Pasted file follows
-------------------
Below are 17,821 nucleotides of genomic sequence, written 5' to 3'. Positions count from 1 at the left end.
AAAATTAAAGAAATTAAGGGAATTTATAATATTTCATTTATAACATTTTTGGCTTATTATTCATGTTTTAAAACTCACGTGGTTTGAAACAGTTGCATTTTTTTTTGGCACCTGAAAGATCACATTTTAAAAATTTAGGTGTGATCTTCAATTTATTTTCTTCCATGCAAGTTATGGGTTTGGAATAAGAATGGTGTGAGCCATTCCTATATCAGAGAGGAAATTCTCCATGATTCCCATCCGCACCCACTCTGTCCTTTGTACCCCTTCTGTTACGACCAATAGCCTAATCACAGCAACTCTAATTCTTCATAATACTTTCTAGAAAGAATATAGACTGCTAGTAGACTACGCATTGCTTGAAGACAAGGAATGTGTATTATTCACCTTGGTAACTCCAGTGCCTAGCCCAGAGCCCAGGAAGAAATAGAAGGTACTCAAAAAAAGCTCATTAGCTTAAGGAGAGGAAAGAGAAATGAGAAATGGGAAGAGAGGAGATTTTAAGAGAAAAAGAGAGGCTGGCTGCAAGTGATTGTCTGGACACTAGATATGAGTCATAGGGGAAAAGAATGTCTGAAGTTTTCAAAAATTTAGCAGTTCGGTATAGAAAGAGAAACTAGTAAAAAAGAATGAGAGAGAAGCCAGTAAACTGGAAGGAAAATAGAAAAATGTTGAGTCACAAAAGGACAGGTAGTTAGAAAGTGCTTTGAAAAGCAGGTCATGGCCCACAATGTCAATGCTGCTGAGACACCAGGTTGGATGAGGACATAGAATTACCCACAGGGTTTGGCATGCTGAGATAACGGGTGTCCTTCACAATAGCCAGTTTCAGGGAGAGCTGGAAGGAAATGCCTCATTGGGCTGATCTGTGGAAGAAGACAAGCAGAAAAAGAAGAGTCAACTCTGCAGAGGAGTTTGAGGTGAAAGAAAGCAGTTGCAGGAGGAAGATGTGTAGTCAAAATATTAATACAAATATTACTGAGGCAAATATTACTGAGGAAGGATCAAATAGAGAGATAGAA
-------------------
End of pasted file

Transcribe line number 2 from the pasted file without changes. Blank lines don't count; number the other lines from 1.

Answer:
AAAATTAAAGAAATTAAGGGAATTTATAATATTTCATTTATAACATTTTTGGCTTATTATTCATGTTTTAAAACTCACGTGGTTTGAAACAGTTGCATTTTTTTTTGGCACCTGAAAGATCACATTTTAAAAATTTAGGTGTGATCTTCAATTTATTTTCTTCCATGCAAGTTATGGGTTTGGAATAAGAATGGTGTGAGCCATTCCTATATCAGAGAGGAAATTCTCCATGATTCCCATCCGCACCCACTCTGTCCTTTGTACCCCTTCTGTTACGACCAATAGCCTAATCACAGCAACTCTAATTCTTCATAATACTTTCTAGAAAGAATATAGACTGCTAGTAGACTACGCATTGCTTGAAGACAAGGAATGTGTATTATTCACCTTGGTAACTCCAGTGCCTAGCCCAGAGCCCAGGAAGAAATAGAAGGTACTCAAAAAAAGCTCATTAGCTTAAGGAGAGGAAAGAGAAATGAGAAATGGGAAGAGAGGAGATTTTAAGAGAAAAAGAGAGGCTGGCTGCAAGTGATTGTCTGGACACTAGATATGAGTCATAGGGGAAAAGAATGTCTGAAGTTTTCAAAAATTTAGCAGTTCGGTATAGAAAGAGAAACTAGTAAAAAAGAATGAGAGAGAAGCCAGTAAACTGGAAGGAAAATAGAAAAATGTTGAGTCACAAAAGGACAGGTAGTTAGAAAGTGCTTTGAAAAGCAGGTCATGGCCCACAATGTCAATGCTGCTGAGACACCAGGTTGGATGAGGACATAGAATTACCCACAGGGTTTGGCATGCTGAGATAACGGGTGTCCTTCACAATAGCCAGTTTCAGGGAGAGCTGGAAGGAAATGCCTCATTGGGCTGATCTGTGGAAGAAGACAAGCAGAAAAAGAAGAGTCAACTCTGCAGAGGAGTTTGAGGTGAAAGAAAGCAGTTGCAGGAGGAAGATGTGTAGTCAAAATATTAATACAAATATTACTGAGGCAAATATTACTGAGGAAGGATCAAATAGAGAGATAGAA